We read, "Lust [desire] when it has conceived bringeth forth sin, and sin when it is finished bringeth forth death." (Jas. 1:15.) Here we have a suggestion of the insidious character of sin; it does not stalk about openly in its horrible aspect, rather it starts in desire: it is prompted by selfishness of some kind, either in envy as in Cain's case or in ambition as in Satan's case. Small, refined, insidious are the beginnings of such desires, with no suggestion whatever of disloyalty to God or murder of our fellows. It is when these selfish desires and envyings, being unrepulsed, have gradually grown stronger and stronger, that, as the Apostle suggests, they conceive and bring forth to fruition, where they have life actually. Then the course is longer or shorter according to the individual or the circumstances, but the tendency of a desire that has conceived is to bring forth—to have the desire, the ambition, the envy, reach a consummation, and such a consummation is always sin. Such sin continued in, unrepented of, cherished, would surely lead on to death—the Second Death. How important, then, it is that we keep a close watch upon the desires of our hearts, and remember that out of the heart, out of the desires, proceed not only the good, kind, loving, generous sentiments, conceiving and bringing forth good deeds, kind words and proper conduct, but also out of the heart desires proceed the envyings and wrong and selfish ambitions which lead farther and farther away from the Lord and nearer and [R3929 : page 28] nearer to that condition which he would ultimately declare worthy of the Second Death. How appropriate the words of the poet:—

"I want a principle within
Of jealous, godly fear;
A sensibility of sin,
A pain to feel it near;
I want the first approach to feel
Of pride or fond desire;
To catch the wandering of my will,
And quench the kindling fire."


After cautioning Cain that sin crouched at the door of his heart, the Lord added, "Unto thee shall be his desire and thou shalt rule over him;" that is to say, Satan desired to have Cain, but the latter's proper course would be to resist the devil, to rule over him by keeping his heart in tune with the Lord and the recognized spirit of righteousness, justice, love. St. Peter found the Adversary desiring to have him, to sift him as wheat, to get him out of the discipleship of which he was one of the strongest characters and leader. We have all seen how nearly the Adversary succeeded in Peter's case as he entirely succeeded in Cain's. Peter had the advantage of the Lord's prayers and of his contact with him and of the lessons he had learned as his disciple, and in his case a victory resulted, even though for a time he was overcome.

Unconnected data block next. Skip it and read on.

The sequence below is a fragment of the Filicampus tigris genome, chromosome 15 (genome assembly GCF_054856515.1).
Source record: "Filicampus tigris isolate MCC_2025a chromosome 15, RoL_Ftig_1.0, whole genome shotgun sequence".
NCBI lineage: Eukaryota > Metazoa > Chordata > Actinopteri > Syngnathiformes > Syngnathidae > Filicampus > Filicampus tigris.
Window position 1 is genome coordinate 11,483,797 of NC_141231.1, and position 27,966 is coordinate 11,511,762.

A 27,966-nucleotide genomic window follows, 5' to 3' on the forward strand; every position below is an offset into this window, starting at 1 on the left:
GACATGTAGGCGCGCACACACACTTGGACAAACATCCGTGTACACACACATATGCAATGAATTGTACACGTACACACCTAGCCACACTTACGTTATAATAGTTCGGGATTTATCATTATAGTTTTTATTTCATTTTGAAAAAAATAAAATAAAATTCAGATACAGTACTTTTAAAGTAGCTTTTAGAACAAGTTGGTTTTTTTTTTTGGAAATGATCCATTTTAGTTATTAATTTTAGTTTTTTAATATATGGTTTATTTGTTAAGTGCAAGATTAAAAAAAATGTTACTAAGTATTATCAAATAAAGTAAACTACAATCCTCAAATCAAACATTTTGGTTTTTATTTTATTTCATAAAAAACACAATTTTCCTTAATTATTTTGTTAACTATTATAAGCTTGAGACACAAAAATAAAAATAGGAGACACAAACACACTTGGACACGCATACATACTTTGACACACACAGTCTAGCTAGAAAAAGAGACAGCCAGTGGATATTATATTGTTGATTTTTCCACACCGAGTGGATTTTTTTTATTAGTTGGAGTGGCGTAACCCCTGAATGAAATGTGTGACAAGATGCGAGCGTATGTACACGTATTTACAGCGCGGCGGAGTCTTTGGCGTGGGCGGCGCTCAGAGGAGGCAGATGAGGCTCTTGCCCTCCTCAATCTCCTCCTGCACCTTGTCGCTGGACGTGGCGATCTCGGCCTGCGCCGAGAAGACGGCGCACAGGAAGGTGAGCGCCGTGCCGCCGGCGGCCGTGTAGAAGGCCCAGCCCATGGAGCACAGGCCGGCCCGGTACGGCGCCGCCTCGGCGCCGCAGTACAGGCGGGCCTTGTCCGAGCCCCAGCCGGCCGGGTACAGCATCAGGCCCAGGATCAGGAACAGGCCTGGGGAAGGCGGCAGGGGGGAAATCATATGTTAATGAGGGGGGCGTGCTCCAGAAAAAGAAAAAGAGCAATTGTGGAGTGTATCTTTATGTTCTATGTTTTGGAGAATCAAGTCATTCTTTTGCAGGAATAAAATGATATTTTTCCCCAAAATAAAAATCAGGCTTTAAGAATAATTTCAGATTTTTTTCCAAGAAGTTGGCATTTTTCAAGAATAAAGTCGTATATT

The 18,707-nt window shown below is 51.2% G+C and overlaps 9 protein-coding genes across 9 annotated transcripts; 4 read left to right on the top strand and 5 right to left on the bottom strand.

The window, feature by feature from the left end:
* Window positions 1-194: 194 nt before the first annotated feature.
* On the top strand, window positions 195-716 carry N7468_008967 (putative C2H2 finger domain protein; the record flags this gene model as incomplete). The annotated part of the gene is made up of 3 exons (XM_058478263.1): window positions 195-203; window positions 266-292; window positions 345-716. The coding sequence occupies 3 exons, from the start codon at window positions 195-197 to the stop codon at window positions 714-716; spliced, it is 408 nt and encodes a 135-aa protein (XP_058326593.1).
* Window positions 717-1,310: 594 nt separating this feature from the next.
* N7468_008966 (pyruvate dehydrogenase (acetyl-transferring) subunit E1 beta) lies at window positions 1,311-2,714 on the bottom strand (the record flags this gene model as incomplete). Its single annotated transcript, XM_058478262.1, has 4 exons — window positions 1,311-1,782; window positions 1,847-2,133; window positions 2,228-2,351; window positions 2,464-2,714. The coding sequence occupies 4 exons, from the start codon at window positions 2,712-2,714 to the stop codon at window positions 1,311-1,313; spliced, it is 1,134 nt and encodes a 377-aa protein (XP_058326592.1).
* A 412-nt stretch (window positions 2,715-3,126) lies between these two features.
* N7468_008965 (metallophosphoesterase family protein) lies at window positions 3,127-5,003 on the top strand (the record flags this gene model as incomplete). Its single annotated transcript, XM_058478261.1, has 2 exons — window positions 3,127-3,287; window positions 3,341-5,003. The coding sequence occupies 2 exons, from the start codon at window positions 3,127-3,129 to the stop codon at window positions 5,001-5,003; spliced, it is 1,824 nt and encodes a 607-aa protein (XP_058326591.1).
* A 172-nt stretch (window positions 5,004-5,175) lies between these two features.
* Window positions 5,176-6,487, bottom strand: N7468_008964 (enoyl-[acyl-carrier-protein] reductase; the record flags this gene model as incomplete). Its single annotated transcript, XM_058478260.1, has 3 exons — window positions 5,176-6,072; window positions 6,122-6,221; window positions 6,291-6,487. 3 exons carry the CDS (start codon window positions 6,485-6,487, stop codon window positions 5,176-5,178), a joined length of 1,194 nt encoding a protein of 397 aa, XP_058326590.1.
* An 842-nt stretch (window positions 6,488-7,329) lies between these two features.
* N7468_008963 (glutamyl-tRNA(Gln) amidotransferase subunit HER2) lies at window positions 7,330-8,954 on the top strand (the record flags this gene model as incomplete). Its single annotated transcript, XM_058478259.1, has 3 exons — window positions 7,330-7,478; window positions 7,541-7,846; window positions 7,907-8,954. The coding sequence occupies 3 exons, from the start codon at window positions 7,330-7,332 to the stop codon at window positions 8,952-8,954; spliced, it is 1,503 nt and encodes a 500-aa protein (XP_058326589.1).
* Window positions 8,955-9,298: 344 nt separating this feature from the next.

Is it not the same with all the Lord's true followers? Is not Satan desiring to have us to sift us—to hinder us from being garnered amongst those who shortly will shine forth as the Sun in the Kingdom of the Father. (Matt. 13:43.) Assuredly this is the case, and our experiences today are in full accord with the testimony of the Scriptures that we are now in a very trying time—subject to the special temptations of the Adversary, but succored of the Lord in a special manner through his Word, through the brethren, through the various helpful instrumentalities which the Lord has provided for this harvest time for those who look to him for assistance and who are willing and glad to accept those aids which he proffers them. Yea, we see that we are living in that particular time which the Scriptures designate the hour of temptation, which shall come upon all them that dwell upon the face of the whole earth.—Rev. 3:10.

Temptations, trials, there must needs be: without these there would be no such thing as demonstrating or perfecting character, and the Lord proposes that only overcomers shall be joint-heirs with his Son in the Kingdom. Instead, therefore, of temptations being a sign of divine displeasure they should be regarded by us as evidences of the Lord's favor—that he still considers us worthy of being further proven; that he still has us in hand with a view to our preparation, chiseling, polishing, making ready for places in his glorious heavenly Temple. Let us learn, therefore, to rejoice in tribulation and, as the Apostle urges, let us also fear. (2 Cor. 7:4; Heb. 4:1.) Thus between the rejoicing and the fear, and carefulness and watchfulness and prayerfulness, we shall be in that attitude which will assist us in the knowing and doing of the good and acceptable and perfect will of God.